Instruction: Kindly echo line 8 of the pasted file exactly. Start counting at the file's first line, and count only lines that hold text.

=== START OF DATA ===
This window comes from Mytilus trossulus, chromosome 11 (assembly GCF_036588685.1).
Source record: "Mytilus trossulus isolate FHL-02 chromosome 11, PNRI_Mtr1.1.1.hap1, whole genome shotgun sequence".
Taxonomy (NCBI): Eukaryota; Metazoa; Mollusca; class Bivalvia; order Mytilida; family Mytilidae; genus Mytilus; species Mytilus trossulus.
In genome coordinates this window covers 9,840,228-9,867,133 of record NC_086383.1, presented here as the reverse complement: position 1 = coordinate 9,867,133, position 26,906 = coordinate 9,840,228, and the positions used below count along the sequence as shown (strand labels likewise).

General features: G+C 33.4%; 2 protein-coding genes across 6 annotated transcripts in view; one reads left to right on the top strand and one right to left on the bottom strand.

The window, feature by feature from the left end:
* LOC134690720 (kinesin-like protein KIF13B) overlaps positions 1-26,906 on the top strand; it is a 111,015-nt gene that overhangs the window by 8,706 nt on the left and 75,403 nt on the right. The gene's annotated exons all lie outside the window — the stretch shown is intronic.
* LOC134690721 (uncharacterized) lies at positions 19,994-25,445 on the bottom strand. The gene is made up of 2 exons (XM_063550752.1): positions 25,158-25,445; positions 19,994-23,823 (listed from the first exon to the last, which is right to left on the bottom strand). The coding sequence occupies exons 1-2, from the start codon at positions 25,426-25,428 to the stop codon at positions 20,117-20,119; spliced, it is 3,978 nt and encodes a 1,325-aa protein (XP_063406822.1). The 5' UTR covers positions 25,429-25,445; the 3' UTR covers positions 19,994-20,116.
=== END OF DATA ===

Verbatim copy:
* LOC134690721 (uncharacterized) lies at positions 19,994-25,445 on the bottom strand. The gene is made up of 2 exons (XM_063550752.1): positions 25,158-25,445; positions 19,994-23,823 (listed from the first exon to the last, which is right to left on the bottom strand). The coding sequence occupies exons 1-2, from the start codon at positions 25,426-25,428 to the stop codon at positions 20,117-20,119; spliced, it is 3,978 nt and encodes a 1,325-aa protein (XP_063406822.1). The 5' UTR covers positions 25,429-25,445; the 3' UTR covers positions 19,994-20,116.